Meet Alexander Cantres González, second-year PharmD student from Río Grande, Puerto Rico. Here, Alexander shares some of the challenges his community faced after Hurricane Maria in 2017, why he decided to move to California to pursue pharmacy school, and his advice to prospective students.
Tell us a bit about your life in Puerto Rico prior to attending USC.
I grew up in a lower-middle-class family in Río Grande, Puerto Rico, with my mother, father and older brother. My mother teaches preschool students, and my father works for the government.
I completed my bachelor’s degree in integrative biology from the University of Puerto Rico, Río Piedras. My hometown is 20 miles away from the university, and each morning my parents would drop me off early before they went to work. I would spend my whole day at school and then go back home to sleep.
When I was attending school from 2016 to 2021, Puerto Rico faced Hurricane Maria in 2017, a series of earthquakes, protests, and the COVID-19 pandemic. Schools would shut down for weeks due to safety concerns or power outages. Some professors didn’t want to delay our learning and would hold classes outside and we would use flashlights to see what we were writing. We made it work somehow.
How did you become interested in pharmacy?
I always knew I wanted to become a healthcare provider. When I was 12 years old, I fractured my thumb when a car door was accidentally shut on my hand and I was rushed to the hospital. I was fascinated with the way the healthcare providers cured my finger. The doctors and nurses were so friendly and compassionate, and that’s when I knew I wanted to go into healthcare.
What’s frustrating is that pharmacists in Puerto Rico are not considered healthcare providers. That is why so many people in Puerto Rico who want to pursue pharmacy will move out of the island to seek better educational opportunities and income.
Were you affected by Hurricane Maria in 2017?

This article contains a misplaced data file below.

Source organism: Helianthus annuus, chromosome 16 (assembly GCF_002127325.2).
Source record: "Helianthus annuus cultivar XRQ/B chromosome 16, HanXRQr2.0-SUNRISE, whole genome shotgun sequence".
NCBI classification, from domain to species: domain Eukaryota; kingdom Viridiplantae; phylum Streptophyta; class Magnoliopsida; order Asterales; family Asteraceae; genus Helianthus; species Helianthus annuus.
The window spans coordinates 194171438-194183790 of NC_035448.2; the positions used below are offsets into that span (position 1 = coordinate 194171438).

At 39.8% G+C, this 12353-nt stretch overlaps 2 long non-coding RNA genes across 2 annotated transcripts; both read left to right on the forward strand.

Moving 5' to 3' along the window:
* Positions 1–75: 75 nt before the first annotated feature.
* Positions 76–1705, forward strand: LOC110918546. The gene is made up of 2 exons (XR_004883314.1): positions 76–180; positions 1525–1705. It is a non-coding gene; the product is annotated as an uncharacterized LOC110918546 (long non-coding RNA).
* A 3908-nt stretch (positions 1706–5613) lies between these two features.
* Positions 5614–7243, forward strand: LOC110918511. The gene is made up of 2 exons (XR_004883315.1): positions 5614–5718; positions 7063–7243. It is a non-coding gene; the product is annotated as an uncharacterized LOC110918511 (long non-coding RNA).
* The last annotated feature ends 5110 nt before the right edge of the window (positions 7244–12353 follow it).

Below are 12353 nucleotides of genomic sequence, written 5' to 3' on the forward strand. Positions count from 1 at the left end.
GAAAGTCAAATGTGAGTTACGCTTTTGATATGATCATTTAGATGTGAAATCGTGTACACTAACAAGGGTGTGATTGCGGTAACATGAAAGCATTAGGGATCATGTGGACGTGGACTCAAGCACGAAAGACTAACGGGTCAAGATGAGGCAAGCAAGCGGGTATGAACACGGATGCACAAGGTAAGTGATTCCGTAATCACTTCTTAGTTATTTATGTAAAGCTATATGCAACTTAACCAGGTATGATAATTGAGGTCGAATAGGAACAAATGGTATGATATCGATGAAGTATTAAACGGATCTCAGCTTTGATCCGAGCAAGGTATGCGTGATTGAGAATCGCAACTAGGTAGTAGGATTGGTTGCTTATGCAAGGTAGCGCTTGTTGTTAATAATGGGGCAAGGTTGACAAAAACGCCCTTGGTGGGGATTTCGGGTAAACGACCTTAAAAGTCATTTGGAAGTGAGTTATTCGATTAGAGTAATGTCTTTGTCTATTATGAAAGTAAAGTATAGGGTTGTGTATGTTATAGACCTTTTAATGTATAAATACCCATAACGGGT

Yes. It took Puerto Rico a very long time to recover. When the U.S. came to distribute food and other amenities to the people of Puerto Rico, wealthy communities were the first to receive help. Many people who initially survived the hurricane passed away shortly after because they did not have access to medical supplies. Thankfully, my mother prepared for the hurricane and we had a good amount of food and other supplies. I remember volunteering and helping donate necessities to people in my community because the support was desperately needed.
You’ve been living in California and attending USC for over a year now. What has this transition been like for you?
I’ve had so many opportunities here that I never would have gotten if I had stayed in Puerto Rico. I’ll never forget the day I found out about the USC School of Pharmacy. My principal investigator at the time helped me research pharmacy schools, and the USC School of Pharmacy was the first university to pop up in the search results.
I remember how happy I was to get accepted into USC. Los Angeles is very diverse, and I have been exposed to so many more cultures here than back home. So, I’m not only growing professionally, but I’m also experiencing a lot of personal growth as I expose myself to new experiences and opportunities.
Through each hands-on opportunity I take, I learn more about my interests. I am currently a pharmacy intern at Mercy Pharmacy Group in South Los Angeles, and I have really enjoyed it so far. I work closely with patients by providing vaccinations, medication therapy management, patient counseling and more. The Spanish-speaking patients I care for have a lot of respect for me and often personally seek me to help them. It’s nice to be acknowledged as a healthcare provider by people in the community.
Lastly, I’ve developed many close friendships with my classmates, especially Evans Pope, Luis Larios and Daniella del Toro. They’ve all helped me in so many ways: academically, professionally and personally.
What advice do you have for prospective students who want to move out of their hometown for better opportunities?
I am a proud Puerto Rican, and I am so grateful to have the opportunity to attend USC to become a healthcare provider and help others. I would tell incoming students to follow their dreams. Although the journey may be difficult, it is definitely worth it. Network, focus on your goals, meet new people, experience new things, be open to everything, don’t compare yourself to others, and don’t let anyone or anything stop you from achieving your full potential.